Halloween
Days observed and celebrated by secular society can be events to be used to make connection to important faith-related concepts for children and families. In excerpts from the Celebrating Saints and Seasons, author Jeanne Hunt suggests ways parents and teachers can make Halloween and All Saints Day come alive for children in faith-filled and fun experiences.
Celebrating Halloween, All Saints
Halloween (October 31) and All Saints Day (November 1)
Halloween's roots lie in an ancient pagan festival for the dead. While this autumn feast can be used for evil purposes, our culture celebrates it as an innocent night of begging and fun. We who believe in the light of the world can use it to celebrate the Light. "Hallow" means holy and the word Halloween refers to the night before the feast of all holies, or All Saints Day. Emphasize all things good, joyful and pure. Let your children know that they are "children of the light" called to walk in the light.

* Costume Box
Get a head start on Halloween preparations by spending an afternoon gathering dress-up goodies for your trick-or-treaters. Put old, funny-looking clothing, wigs, makeup, whatever you find in a box. On the day of Halloween get out your box and let children create their own characters. Encourage them to be funny and outrageous.

* Halloween Party
As an alternative to letting your children go begging, try hosting a party for your children and their friends. Give each child an empty bag. Let the party goers earn their treats by performing nice tricks for the adults. Be sure to provide lots of nutritious snacks for the bags as well as a few sweet surprises. Carve pumpkins, bob for apples, have a bonfire, enjoy the beauty of the autumn night without worrying about your children's safety.

* Family Saints
Since this is the night before All Saints Day, it is a great idea to explore the family saints. Let your children find out who their patron saints are and why they are so honored. They may even choose to dress up like St. Joan of Arc, St. George the Dragon Slayer or St. Francis of Assisi. They could have fun letting their friends guess who they are by giving clues about their saint's life...for a treat of course!

* Pumpkin Farm Visit
Take a trip to a pumpkin farm or country market to pick out the family pumpkin. Take along a loaf of pumpkin bread (see recipe following) and a jug of apple cider. When you get home with the family pumpkin(s), ask everyone to draw faces on paper. Let the family vote on the winning face(s) before the carving begins.

Pumpkin Bread
1-2/3 cup flour
1-1/4 cup sugar
1 teaspoon baking soda
1/2 teaspoon cinnamon
1/2 teaspoon nutmeg
1/4 teaspoon salt
2 eggs
1/2 cup vegetable oil
1/3 cup water (or less)
1/2 cup chopped nuts
1 cup pumpkin

Mix dry ingredients; add nuts. Mix in egg, oil, water and pumpkin. Stir until blended. Bake in a greased loaf pan (9" x 5" or 10" x 4") 60 to 70 minutes in a 350-degree oven.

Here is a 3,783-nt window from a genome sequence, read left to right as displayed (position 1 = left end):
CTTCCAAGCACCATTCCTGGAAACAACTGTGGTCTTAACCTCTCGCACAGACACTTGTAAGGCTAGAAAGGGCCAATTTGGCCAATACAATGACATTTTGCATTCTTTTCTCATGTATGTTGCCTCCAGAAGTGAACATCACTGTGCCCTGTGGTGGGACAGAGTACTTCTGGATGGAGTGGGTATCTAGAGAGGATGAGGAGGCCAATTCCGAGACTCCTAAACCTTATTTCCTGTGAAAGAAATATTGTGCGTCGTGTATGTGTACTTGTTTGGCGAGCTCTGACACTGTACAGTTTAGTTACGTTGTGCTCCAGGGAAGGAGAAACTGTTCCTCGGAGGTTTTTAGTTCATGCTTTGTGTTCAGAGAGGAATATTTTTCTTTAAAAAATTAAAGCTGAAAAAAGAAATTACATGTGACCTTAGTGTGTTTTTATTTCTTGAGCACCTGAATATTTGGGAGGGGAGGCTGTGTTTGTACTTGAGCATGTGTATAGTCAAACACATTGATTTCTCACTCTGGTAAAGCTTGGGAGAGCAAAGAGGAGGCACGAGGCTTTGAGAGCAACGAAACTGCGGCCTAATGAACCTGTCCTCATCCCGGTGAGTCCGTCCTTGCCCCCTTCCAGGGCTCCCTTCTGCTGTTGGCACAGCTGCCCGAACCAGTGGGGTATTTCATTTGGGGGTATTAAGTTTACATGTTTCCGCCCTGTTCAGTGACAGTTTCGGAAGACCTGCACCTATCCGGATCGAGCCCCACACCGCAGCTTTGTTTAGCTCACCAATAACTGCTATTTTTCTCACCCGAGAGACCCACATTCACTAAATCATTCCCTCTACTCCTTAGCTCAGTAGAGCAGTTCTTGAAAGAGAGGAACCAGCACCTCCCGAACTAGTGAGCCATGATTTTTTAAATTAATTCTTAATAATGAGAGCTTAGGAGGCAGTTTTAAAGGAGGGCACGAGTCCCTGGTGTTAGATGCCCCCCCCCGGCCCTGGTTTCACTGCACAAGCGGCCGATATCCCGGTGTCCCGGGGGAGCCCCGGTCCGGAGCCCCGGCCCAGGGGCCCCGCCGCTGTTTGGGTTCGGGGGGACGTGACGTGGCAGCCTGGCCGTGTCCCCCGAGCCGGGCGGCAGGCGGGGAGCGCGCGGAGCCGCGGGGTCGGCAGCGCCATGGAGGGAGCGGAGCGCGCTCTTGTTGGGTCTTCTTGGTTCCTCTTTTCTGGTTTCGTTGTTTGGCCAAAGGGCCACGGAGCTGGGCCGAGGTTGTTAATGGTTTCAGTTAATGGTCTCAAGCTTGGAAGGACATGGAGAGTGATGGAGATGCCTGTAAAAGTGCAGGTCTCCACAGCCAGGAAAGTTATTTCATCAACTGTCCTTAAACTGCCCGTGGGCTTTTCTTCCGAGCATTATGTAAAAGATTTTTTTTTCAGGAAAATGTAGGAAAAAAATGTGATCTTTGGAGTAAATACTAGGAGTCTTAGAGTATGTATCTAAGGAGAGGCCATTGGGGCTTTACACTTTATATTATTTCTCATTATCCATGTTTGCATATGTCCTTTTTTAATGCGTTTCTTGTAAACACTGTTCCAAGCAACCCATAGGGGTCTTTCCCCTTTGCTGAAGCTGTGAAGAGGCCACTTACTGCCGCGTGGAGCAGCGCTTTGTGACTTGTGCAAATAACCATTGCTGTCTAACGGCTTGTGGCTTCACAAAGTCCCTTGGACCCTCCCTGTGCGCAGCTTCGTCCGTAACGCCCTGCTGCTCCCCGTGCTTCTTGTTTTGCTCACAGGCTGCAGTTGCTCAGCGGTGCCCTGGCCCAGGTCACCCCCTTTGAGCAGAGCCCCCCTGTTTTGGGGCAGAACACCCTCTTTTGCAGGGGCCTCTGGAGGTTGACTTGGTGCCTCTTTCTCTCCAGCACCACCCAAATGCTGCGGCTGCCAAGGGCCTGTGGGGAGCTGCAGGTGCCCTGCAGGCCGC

* Candle Blessing
Whenever an opportunity arises to combine the sacred and the secular to enrich your students' faith, take advantage of it. Halloween provides just such an opportunity. Children have horrible, unspoken fears about "things that go bump in the night." This occasion is a perfect time to teach the simple gospel truth that the light does indeed outshine the darkness.

Ask each child to bring a candle to class. Clean out the inside of a large pumpkin. Carve a smiling face on the pumpkin. Talk about the joy of laughing together. Tell students that smiles, laughter and joy are simple gifts that God gives us to erase sadness and fear. Ask them how they feel when they see a scary pumpkin. How do they feel when they look at this smiling one? Decide together which one is the most like God. Then share with the class the wonder that each of us has within us the power to be a light just like Jesus. We become a light that can erase hatred, evil, pain and sadness. The light in us is just like Jesus' light. Put a large candle in your smiling jack-o-lantern. Darken the room if possible. Watch the flame as it fills the pumpkin and lights the room. Notice how much more intense the smile becomes with the light shining through. Ask children to hold their candles in front of them while you say this blessing:

God who created pumpkins and people,
bless our beautiful Halloween light.
This light reminds us that Jesus is the light of the world.
Jesus shines through the darkness
and turns the night into day,
sadness into joy,
hate into love
and tears into smiles.
Bless the candles that we hold.
Let them be a reminder that we are your candles
lighting up the smiles and hearts of our friends and family.
Bless the happy pumpkins we will carve for our candles,
that everyone who sees them might never be afraid of the darkness
because your wonderful light is with us.

You might close this prayer service with a rendition of "This Little Light of Mine" or another hymn about light.

* All Saints Festival
Another enjoyable exercise for the school setting is to hold an All Saints festival for children and their families on the occasion of Halloween. Each class designs a fund-raising booth for the festival. Activities such as a ring toss, a fishing pond, "guess your weight" and so on are typical of this festival. The money raised could be sent to a favorite mission or charity. Conclude the festival with an outdoor parade in which all students dress up like their favorite saints and "parade" around the school neighborhood.
 
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